SAN FRANCISCO - Track star Marion Jones filed a defamation lawsuit Wednesday against the man whose company is at the center of a federal investigation into illegal steroid use among some of the nation's top athletes.
Jones is seeking $25 million in the suit against Victor Conte, alleging he tarnished her reputation when he went on national television to say the Olympic medalist had injected steroids.
Conte and three others connected to the Bay Area Laboratory Co-Operative were indicted in February for a variety of alleged offenses, including illegally distributing steroids. One of the defendants is Barry Bonds' personal trainer.
The lawsuit, filed in federal court in San Francisco, said Jones passed a lie-detector test and includes a statement from her doctor saying she never used steroids. Jones won three gold medals and two bronzes during the 2000 Summer Games in Sydney, Australia.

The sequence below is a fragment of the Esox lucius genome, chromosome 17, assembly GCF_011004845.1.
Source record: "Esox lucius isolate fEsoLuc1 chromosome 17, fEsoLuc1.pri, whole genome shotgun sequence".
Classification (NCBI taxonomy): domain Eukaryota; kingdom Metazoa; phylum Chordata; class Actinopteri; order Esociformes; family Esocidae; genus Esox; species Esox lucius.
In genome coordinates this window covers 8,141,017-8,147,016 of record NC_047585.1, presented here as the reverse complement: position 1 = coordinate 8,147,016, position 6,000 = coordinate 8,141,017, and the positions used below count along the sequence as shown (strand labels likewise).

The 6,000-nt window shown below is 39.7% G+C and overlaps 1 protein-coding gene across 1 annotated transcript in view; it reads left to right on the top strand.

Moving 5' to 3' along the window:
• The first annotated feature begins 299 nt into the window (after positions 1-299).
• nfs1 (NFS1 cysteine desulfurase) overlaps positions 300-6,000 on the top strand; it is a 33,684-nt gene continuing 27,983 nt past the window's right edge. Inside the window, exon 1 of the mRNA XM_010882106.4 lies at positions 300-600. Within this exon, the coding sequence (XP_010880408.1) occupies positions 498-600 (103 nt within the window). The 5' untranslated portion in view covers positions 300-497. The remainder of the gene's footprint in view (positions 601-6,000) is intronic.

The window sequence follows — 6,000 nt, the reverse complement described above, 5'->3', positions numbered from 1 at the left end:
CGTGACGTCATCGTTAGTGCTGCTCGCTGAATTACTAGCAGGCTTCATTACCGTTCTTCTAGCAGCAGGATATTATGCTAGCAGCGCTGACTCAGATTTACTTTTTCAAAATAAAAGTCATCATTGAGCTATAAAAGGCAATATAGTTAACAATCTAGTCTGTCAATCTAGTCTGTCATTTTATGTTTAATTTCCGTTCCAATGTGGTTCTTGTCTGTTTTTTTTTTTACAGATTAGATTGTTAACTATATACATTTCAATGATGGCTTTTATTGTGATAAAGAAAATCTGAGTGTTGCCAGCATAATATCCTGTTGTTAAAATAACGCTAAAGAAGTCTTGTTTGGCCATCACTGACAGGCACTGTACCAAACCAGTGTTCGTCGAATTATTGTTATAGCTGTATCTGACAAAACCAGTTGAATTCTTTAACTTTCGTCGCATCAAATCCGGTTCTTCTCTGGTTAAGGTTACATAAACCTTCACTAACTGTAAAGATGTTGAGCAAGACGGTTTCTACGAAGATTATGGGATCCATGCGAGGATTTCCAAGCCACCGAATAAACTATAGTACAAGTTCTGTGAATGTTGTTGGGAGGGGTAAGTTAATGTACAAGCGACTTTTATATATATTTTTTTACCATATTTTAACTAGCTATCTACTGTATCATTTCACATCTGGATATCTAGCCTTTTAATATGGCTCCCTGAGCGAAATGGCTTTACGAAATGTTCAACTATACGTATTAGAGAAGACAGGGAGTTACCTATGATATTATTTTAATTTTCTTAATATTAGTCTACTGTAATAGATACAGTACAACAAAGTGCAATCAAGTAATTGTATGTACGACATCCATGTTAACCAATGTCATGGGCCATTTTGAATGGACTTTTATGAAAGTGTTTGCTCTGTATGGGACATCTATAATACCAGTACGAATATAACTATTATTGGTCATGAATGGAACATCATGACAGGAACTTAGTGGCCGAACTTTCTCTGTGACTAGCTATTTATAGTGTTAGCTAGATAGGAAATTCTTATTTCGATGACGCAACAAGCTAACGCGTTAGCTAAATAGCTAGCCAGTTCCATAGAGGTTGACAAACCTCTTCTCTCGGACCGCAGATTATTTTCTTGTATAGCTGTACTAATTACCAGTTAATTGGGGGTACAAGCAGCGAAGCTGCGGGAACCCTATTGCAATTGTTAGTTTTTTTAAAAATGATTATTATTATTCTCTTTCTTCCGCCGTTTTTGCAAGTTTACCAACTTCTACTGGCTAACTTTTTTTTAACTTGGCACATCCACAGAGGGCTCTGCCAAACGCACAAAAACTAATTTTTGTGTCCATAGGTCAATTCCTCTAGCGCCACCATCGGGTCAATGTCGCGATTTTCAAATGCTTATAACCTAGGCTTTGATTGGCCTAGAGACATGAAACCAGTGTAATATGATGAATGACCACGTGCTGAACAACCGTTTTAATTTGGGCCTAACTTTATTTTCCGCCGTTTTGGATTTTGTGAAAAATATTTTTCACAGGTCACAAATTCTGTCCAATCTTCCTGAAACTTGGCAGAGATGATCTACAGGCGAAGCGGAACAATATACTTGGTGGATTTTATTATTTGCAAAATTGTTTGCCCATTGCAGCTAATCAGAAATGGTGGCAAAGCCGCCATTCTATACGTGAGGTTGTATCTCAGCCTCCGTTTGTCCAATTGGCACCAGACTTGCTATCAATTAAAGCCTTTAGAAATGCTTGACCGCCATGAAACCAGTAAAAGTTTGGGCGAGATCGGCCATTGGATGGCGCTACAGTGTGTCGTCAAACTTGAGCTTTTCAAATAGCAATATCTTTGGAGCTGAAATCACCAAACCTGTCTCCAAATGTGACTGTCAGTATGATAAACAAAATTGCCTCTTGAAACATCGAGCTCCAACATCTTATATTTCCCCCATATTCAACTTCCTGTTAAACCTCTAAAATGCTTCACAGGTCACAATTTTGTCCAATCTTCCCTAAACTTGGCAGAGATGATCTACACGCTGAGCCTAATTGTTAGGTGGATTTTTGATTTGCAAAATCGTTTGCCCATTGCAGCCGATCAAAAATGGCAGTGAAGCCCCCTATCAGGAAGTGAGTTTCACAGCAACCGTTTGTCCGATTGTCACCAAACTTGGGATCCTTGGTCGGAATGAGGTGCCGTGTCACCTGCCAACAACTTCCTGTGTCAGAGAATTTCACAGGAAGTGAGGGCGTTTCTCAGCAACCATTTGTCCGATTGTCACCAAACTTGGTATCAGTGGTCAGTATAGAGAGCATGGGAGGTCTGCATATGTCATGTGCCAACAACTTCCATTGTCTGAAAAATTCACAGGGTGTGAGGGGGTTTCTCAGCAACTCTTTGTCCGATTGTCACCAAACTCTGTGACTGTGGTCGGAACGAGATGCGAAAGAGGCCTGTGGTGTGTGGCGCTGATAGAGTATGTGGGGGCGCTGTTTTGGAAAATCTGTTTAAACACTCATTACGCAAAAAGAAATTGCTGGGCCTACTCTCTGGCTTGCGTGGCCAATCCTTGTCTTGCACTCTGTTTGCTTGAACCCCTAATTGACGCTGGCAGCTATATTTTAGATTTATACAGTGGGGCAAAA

Jones failed to win any medals at last summer's Athens Olympics. She has been under investigation for months by the U.S. Anti-Doping Agency, which has said it will take Conte's allegations into account.
On Dec. 3, ABC's "20/20" broadcast an interview with Conte in which he said he gave Jones performance-enhancing drugs before and after the Sydney games. He also said he watched Jones inject herself with human growth hormone, statements the suit said "are false and malicious."
Jones' lawsuit says she has passed 160 drug tests, including five at the 2000 games in Sydney, and "has never taken banned performance enhancing drugs."
It claims that Conte's motive to concede steroid distribution ahead of his criminal prosecution "appears motivated by a desire to curry favor with prosecutors, garner sensationalized media attention, bolster Conte's own financial and other self interests and harm an individual against whom Conte has a long-standing grudge."
A telephone call placed Wednesday to Conte's lawyer, Robert Holley, was not immediately returned.
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